We have heard of the Big Fat Indian Weddings everywhere. In contrast, the Malayalee weddings are short and simple. Rich in traditions and rituals, Malayalee Weddings start with finding the right Muhurtham. Once the horoscopes of bride and groom are matched, a auspicious day/date is set for other important rituals of the wedding. This is usually done by the Family Priest or Astrologer.
Post this there is the Engagement Ceremony, usually held at the bride's home. Though a small affair, almost all close family members/relatives are invited to bless the couple. This ceremony usually confirms the marriage. The couple exchange rings, and is followed by a lavish feast of traditional mouthwatering delicacies. Puja or visit to a temple is a must in every wedding. The family appeals to the Family Deity to bless them. This is usually done a day prior to the Wedding date. The bride has to sit facing the East and is served a five course vegetarian meal as everyone else. Post this the bride offers prayers to the Almighty and seeks blessings from elders. Similar ceremonies are held at the Groom's residence as well.
On the Wedding Day, before proceeding at the venue, the Bride and Groom seek blessings from all the elders present. Bride wears rich saree embossed in gold. Bride usually wears a two- piece saree known as the set saree.
Her hair is adorned with fresh jasmine flowers and wears a lot of gold jewellery. The groom on the other hand is dressed in a simple dhoti and a plain white silk shirt. Malayalee grooms also wear a lot of gold jewellery like rings, bracelets and chains.
The groom is welcomed by the bride’s family to the beats of traditional music. The music is played as a gesture of welcoming the groom and his family. The bride’s brother welcomes the groom by washing his feet at the doorstep. The groom responds to this gesture by gifting the brother something usually made of gold. Thereafter the groom proceeds to the 'mandap' accompanied by his relatives. He sits next to his bride in the mandap who is already present there after making three rounds around the mandap.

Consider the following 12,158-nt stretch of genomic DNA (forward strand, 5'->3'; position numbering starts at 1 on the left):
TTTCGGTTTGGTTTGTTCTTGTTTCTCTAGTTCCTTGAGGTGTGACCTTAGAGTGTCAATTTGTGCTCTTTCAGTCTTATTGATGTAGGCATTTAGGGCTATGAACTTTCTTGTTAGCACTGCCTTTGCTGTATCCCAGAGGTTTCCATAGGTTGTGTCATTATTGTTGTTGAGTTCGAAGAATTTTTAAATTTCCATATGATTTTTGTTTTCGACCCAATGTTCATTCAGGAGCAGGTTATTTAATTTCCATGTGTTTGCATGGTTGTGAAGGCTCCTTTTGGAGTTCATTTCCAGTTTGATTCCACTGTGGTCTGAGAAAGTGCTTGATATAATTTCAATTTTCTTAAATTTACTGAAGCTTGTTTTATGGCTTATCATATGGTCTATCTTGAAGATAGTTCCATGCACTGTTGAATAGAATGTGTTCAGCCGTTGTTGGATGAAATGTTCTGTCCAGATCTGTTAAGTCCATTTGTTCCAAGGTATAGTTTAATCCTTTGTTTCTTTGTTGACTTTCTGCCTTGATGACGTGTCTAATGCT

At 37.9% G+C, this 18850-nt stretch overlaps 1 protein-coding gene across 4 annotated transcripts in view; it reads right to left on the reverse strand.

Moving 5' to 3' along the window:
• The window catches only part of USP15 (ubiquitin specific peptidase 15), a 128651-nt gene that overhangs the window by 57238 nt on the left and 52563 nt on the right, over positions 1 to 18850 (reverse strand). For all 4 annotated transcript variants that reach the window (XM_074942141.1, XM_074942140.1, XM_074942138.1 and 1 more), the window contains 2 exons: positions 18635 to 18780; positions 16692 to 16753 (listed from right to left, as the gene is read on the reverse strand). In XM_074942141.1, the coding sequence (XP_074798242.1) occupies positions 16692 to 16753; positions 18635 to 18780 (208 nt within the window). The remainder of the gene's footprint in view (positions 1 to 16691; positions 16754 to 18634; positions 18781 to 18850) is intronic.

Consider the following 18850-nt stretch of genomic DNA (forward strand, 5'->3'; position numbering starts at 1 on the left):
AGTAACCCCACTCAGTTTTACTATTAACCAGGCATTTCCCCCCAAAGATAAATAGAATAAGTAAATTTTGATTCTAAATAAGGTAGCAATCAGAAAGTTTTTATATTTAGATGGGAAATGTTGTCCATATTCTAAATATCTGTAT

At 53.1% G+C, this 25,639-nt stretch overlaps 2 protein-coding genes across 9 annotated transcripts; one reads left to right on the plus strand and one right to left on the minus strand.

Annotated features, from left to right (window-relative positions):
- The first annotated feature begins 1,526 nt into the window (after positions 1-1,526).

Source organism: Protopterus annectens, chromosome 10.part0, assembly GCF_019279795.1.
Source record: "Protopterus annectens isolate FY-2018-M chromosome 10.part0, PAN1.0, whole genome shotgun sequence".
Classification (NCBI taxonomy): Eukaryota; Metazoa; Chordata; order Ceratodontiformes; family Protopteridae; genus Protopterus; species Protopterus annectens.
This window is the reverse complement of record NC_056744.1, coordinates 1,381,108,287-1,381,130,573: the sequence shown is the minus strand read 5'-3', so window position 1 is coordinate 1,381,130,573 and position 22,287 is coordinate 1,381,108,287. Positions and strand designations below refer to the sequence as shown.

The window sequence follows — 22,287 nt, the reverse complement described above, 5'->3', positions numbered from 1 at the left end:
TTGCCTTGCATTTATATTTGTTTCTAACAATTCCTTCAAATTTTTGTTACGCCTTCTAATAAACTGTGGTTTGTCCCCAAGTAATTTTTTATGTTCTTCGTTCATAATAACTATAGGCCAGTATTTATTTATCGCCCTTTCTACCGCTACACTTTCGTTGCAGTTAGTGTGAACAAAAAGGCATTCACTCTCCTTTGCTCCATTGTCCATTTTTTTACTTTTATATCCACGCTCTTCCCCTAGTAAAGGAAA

The wedding ceremony is called Veil. This is conducted by the priest. The groom ties a Mangalsutra known as “thaali” in Malayalam round the bride’s neck during the muhurtham. The couple then exchanges garlands and this ritual is followed by Kanyadaan.
Kanyadaan is usually done by the Bride’s father. The Father- of- the- bride places the bride’s hand over the groom’s hand symbolically suggesting that he hands over the responsibility of his daughter to the Groom.
The couple then circles the mandap thrice and the groom then applies 'vermillion' also called 'Sindoor' on the bride’s forehead at the parting of her hair. The bride then applies sandalwood paste on the groom’s forehead and the couple seek blessing from their parents.
The Wedding Ceremony is followed by lavish meal hosted by the Brides family. Post Wedding Rituals are usually a Reception hosted by the Grooms Family. This function is usually done to formally introduce the Bride to the extended family.
The bride is welcomed by the maternal sister of the groom. This is usually called Grihapravesham. She welcomes her with an aarti performed using a traditional lamp which she then hands over to the bride. The bride walks into her new house holding the burning lamp in her hand. The bride and groom are then offered a mixture of sweetened milk and banana.
Visiting the bride’s home: A day after the wedding the bride and the groom along with a few of the groom’s relatives, visit the bride’s home. A lavish feast is arranged for them. The bride and the groom then pay a visit to both their close relatives to formally introduce each other.